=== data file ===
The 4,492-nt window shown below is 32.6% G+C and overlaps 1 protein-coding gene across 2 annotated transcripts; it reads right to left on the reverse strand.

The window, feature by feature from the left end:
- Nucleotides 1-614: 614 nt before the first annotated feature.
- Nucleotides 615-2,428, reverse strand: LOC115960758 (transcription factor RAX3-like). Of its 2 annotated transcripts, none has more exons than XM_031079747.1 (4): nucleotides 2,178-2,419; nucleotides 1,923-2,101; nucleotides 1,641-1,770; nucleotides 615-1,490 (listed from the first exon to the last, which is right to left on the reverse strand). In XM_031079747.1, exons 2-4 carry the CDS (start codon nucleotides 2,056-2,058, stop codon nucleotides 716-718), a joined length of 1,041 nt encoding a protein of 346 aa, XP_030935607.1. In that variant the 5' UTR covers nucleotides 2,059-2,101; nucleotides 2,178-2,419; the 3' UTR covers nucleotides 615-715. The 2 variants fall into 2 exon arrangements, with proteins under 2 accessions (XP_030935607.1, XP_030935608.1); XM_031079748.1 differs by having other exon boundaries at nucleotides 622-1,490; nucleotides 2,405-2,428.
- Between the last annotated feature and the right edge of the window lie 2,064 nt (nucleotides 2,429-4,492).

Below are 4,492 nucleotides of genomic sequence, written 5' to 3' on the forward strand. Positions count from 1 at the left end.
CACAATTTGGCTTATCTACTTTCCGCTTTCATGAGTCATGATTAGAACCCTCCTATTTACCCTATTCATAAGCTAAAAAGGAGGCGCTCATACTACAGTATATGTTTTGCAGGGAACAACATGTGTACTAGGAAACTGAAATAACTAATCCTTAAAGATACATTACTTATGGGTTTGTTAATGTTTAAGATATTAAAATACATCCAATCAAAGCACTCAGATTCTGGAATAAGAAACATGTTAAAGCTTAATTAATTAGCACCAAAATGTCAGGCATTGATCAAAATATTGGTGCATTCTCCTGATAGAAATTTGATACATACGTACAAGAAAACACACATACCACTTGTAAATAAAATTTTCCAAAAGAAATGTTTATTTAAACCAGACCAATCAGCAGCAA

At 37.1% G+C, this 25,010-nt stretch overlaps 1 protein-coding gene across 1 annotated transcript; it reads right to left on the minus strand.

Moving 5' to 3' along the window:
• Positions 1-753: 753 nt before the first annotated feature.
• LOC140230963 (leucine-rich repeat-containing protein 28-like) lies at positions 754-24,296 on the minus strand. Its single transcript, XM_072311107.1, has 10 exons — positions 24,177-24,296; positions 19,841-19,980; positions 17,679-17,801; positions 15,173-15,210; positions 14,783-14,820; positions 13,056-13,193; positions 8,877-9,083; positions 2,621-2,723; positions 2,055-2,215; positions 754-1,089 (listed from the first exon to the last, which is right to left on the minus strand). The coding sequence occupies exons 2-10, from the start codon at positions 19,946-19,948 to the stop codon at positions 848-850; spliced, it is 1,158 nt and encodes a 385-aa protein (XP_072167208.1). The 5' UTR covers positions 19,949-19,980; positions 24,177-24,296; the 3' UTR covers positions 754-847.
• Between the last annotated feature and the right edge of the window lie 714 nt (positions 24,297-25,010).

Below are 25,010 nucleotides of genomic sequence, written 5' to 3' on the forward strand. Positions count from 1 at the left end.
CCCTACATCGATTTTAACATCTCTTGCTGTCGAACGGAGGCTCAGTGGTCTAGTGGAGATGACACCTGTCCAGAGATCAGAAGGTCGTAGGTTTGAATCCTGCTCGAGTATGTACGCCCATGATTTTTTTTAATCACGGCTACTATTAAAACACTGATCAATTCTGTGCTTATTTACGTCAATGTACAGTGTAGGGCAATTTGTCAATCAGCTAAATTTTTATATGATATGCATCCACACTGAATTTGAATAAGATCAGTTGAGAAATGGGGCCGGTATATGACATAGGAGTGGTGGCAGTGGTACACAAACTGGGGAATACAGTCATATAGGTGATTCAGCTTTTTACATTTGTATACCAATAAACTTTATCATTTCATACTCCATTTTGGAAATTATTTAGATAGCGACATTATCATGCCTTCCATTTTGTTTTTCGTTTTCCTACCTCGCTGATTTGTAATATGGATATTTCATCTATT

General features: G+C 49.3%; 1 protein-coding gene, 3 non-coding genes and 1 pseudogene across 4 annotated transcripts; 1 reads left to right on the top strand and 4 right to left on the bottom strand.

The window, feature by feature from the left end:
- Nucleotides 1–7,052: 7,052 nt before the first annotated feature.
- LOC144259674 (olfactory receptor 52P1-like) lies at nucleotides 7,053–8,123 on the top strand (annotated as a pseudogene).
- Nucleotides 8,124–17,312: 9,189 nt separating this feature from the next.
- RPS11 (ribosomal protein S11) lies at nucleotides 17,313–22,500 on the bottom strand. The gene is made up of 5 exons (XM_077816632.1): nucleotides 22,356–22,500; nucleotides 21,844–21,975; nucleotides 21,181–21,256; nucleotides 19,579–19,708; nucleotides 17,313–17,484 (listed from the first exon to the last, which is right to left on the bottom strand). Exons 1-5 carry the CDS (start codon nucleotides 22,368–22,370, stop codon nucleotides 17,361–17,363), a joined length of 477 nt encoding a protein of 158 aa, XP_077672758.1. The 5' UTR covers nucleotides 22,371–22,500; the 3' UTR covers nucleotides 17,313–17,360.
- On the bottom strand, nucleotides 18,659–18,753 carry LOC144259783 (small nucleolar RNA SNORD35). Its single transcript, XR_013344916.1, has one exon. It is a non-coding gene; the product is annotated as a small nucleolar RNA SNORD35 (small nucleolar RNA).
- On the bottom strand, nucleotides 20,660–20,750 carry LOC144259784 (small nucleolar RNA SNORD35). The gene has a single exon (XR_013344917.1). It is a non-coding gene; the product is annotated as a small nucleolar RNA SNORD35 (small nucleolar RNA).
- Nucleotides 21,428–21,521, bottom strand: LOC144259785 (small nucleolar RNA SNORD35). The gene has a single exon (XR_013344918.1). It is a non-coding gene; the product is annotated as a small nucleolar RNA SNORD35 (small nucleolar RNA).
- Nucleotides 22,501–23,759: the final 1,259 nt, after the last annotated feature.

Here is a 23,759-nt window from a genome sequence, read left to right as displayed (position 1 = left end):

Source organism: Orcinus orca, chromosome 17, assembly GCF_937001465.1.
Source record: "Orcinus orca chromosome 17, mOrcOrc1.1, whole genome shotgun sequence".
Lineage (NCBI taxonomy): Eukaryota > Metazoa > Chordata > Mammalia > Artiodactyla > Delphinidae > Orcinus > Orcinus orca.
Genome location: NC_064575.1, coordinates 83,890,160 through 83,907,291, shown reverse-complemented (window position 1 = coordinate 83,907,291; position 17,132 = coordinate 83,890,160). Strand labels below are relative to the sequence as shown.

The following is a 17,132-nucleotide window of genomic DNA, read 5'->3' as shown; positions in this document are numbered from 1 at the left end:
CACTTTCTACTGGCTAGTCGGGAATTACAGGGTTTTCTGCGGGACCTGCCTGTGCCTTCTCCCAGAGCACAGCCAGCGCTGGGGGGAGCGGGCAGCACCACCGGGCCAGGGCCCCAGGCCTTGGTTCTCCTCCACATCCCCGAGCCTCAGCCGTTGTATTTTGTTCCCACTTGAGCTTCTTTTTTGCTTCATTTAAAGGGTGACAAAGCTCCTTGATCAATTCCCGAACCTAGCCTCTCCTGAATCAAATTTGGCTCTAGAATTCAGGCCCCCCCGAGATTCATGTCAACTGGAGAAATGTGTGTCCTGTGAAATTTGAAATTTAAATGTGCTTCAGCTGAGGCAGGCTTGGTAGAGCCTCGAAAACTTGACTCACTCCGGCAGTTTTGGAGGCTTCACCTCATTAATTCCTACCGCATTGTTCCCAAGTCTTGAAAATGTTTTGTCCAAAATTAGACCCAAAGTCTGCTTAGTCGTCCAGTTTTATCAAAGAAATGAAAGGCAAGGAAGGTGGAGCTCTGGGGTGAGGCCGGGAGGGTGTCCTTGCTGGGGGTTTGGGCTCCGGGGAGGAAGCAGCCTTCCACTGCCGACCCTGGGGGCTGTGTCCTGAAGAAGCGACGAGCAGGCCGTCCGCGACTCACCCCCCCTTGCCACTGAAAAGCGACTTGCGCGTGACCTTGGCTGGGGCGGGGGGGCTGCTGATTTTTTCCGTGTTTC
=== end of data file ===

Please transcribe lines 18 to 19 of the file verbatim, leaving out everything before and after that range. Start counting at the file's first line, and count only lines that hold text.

- LOC144259674 (olfactory receptor 52P1-like) lies at nucleotides 7,053–8,123 on the top strand (annotated as a pseudogene).
- Nucleotides 8,124–17,312: 9,189 nt separating this feature from the next.